Just as in the rest of HM, the 24/7 availability has been complementary, not competitive, to community-based obstetricians: Unassigned patients now have someone to deliver their baby; community obstetricians have a hospital-based “partner” who is ready to fill any gaps in the community obstetricians’ presence in the hospital; and there is a ready assistant surgeon to those patients who require a C-section delivery.
Solution to the Insane Schedule?
The advent of laborists also has created some key professional options for established OB-GYN physicians, as well as for those just coming out of training. Some older obstetricians would stop delivering babies altogether, even though they enjoyed that part of their practice, because of the time demands on having to simultaneously deliver babies randomly in the middle of the night, then show up the next day for a full gynecology surgery schedule or office practice. Their only option seemed to be to concentrate on gynecology and shelve the obstetrics. Now, community obstetricians can partner with the laborists and still provide prenatal care and perform some deliveries, or they can leave their private OB-GYN practice altogether and become full-time OB hospitalists.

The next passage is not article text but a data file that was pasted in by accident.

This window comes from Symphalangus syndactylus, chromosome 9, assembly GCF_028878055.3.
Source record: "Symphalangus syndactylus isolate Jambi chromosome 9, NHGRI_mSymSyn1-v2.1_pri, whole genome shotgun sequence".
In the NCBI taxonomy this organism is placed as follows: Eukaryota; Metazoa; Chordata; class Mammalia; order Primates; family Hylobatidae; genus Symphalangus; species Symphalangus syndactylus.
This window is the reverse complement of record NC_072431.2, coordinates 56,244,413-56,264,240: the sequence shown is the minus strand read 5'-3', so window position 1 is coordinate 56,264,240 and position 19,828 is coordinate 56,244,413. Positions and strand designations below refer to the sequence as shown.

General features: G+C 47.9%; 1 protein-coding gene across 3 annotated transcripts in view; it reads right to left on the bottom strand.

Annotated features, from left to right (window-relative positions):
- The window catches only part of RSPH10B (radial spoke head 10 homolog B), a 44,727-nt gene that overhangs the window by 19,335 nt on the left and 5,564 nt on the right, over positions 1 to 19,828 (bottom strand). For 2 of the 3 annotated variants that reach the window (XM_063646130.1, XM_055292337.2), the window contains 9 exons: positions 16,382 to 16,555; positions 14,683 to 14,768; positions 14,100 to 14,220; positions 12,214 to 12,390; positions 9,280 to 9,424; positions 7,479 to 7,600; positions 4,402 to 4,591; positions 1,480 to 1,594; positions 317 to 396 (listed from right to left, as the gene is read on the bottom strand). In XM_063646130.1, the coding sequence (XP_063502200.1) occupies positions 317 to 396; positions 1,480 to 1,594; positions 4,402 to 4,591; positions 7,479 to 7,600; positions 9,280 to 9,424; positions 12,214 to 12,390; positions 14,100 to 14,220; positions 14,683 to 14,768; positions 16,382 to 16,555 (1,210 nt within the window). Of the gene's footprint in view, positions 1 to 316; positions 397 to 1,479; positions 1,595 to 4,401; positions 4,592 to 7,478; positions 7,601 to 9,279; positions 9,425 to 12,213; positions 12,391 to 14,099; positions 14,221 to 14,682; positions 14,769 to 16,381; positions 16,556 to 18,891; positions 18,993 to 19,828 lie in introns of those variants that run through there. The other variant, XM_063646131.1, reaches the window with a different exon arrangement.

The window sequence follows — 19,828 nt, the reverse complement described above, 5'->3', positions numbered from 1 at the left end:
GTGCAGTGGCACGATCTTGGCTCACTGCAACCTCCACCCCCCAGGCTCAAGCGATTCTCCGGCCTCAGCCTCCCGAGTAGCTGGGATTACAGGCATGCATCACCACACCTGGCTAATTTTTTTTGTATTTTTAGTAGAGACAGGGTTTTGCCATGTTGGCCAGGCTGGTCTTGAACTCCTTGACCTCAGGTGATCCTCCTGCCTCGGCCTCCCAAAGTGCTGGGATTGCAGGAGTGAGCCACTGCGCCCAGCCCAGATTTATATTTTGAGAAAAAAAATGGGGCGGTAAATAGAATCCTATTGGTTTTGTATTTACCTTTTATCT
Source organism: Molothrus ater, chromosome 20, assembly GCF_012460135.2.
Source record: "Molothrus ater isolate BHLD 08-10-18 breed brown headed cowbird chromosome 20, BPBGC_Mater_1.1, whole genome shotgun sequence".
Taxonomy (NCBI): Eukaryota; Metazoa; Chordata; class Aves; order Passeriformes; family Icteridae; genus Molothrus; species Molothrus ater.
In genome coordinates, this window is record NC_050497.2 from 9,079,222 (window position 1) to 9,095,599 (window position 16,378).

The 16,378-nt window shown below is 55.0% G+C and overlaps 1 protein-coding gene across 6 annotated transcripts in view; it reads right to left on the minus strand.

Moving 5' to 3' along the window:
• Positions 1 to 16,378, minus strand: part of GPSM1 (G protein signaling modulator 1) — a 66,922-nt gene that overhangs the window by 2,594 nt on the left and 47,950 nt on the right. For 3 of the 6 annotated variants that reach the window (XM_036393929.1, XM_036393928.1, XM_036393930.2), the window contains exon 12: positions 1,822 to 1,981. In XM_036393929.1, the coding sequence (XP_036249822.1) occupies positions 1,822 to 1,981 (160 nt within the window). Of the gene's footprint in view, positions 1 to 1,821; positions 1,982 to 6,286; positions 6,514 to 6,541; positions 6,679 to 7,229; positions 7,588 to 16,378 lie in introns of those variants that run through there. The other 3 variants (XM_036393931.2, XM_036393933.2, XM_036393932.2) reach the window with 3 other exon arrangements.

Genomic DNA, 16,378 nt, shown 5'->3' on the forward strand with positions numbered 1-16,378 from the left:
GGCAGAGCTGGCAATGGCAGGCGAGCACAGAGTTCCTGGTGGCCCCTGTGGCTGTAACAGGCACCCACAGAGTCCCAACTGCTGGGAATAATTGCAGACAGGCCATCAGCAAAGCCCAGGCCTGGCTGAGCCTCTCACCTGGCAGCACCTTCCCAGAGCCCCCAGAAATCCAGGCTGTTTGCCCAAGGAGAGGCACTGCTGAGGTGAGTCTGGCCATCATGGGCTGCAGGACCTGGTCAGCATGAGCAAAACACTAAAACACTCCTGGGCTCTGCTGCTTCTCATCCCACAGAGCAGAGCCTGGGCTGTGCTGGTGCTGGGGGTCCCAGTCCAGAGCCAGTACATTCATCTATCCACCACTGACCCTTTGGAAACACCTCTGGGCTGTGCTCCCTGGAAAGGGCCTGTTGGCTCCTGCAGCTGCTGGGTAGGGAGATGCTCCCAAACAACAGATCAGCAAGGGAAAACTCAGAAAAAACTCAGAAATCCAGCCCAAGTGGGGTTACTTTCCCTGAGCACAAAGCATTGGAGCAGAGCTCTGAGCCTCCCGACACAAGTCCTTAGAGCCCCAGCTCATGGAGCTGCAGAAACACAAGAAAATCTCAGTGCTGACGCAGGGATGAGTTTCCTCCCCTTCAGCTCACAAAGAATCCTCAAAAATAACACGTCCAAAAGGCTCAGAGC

This point was driven home recently when a hospital in Oregon started an OB hospitalist group and needed only four hospitalists. The hospital received more than 40 applications, most from practicing obstetricians.
This points to another difference with laborists. You can start a fully staffed group with just four OB hospitalists, each working a 24-hour shift every third day. Medical HM groups might start out with four hospitalists, but they quickly need to grow to 10, 15, or more as responsibilities for more unassigned patients, surgical comanagement, etc., require more hands on deck.
The similarities between OB hospitalists and the rest of HM include the increased demand for accountability for patient safety and for meeting measureable performance standards, which are difficult to achieve while practicing both in the acute setting of the hospital and the more chronic setting of an office-based practice. In addition, there is a clear movement afoot for significant evolution in medical practice more broadly, where younger, and even established, physicians are looking for a more predictable lifestyle and compensation in a medical world that is clearly shifting to a new model.